The most common jumping spider in our garden, Trite auricoma, with the remains of it most recent meal… a smaller T. auricoma:
Cannibalism, animals eating members of their own species, is a pretty common and widespread behavior. Species in almost every phylum have been shown to occasionally (or frequently) eat members of their own species. Even herbivores like monarch butterfly caterpillars will eat any monarch eggs they encounter.
In spiders, the most well-studied form of cannibalism relates to mating. In a very few species male spiders will offer themselves as a meal to their mate. In so doing, males make sure their offspring get the best start in life, by providing their mother with a nutrition meal. They are often also posthumously rewarded by female, who reject other suitors and ensure the sacrificial male’s legacy. The best example of this behaviour comes from the Australian red back spider (Latrodectus hasseltii). In this species males actually pirouette their way into their mate’s fangs, and females take up the offer about 65% of the time. New Zealand’s endemic red back relative, the katipo, does not exhibit this behavior (nor does the North American black widow, despite the name).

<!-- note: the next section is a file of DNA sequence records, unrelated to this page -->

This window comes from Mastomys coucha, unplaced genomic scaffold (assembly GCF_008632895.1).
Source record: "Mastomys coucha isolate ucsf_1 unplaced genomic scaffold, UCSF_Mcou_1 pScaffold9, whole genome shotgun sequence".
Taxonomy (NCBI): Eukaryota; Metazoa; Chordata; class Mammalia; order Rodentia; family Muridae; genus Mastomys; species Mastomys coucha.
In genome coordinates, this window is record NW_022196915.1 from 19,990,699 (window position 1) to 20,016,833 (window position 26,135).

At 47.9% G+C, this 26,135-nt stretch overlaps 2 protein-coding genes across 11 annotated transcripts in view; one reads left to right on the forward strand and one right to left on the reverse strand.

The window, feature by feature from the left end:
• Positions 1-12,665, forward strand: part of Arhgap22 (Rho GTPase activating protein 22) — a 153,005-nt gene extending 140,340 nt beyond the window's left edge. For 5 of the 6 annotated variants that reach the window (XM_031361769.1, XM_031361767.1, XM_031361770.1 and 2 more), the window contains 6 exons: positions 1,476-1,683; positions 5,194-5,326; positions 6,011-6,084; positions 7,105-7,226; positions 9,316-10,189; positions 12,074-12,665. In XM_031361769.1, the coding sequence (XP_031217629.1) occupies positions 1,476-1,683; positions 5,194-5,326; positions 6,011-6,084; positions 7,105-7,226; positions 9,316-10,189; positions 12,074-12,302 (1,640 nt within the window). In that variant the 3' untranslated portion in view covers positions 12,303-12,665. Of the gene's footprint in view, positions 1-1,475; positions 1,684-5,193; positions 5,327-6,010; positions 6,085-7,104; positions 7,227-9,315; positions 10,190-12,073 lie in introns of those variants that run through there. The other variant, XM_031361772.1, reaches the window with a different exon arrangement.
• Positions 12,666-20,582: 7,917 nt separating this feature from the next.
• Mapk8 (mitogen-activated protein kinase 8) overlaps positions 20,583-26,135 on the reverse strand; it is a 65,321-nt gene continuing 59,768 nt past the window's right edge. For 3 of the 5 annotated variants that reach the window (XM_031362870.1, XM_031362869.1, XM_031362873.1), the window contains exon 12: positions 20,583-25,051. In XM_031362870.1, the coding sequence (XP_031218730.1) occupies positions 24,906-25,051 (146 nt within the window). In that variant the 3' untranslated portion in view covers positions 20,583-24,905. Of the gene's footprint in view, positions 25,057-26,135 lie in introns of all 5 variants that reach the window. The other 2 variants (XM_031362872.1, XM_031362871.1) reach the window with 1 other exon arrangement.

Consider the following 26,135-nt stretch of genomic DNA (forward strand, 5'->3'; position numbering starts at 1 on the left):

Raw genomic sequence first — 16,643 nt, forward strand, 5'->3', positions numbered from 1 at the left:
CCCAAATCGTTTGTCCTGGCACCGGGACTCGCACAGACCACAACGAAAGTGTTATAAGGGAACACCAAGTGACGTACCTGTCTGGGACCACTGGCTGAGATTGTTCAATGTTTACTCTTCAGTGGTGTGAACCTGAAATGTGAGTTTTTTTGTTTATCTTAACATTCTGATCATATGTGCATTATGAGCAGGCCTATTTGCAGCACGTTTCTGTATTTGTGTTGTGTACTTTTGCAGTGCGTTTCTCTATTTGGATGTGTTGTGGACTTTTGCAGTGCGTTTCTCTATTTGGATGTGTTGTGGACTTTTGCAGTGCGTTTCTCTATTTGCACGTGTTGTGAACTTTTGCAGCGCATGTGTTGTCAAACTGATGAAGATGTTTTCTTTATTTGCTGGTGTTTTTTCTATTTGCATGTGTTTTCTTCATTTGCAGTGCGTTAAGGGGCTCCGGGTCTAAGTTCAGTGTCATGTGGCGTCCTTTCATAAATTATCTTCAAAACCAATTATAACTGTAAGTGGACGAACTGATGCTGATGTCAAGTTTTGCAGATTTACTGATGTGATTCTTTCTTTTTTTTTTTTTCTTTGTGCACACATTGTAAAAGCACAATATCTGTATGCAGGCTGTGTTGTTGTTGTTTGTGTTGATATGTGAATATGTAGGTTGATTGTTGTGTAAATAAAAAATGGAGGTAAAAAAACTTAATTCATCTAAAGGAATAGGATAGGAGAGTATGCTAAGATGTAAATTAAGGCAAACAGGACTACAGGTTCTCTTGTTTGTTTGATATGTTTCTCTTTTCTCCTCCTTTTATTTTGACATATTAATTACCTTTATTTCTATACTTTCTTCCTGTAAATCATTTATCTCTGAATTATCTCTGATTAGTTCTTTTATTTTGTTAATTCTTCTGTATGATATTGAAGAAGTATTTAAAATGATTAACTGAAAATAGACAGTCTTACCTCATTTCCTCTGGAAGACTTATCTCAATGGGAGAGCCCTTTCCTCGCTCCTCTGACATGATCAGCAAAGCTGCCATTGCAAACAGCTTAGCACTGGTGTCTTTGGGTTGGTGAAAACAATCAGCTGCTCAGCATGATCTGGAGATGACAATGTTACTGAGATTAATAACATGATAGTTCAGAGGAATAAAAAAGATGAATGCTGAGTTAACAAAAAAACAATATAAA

Such sexual cannibalism isn’t known from jumping spiders (although females will certainly eat unwary males), and a wider (and earlier) shot lets you see that this was a case of a mature spider taking a younger one (males and females are about equally sized in T. auricoma).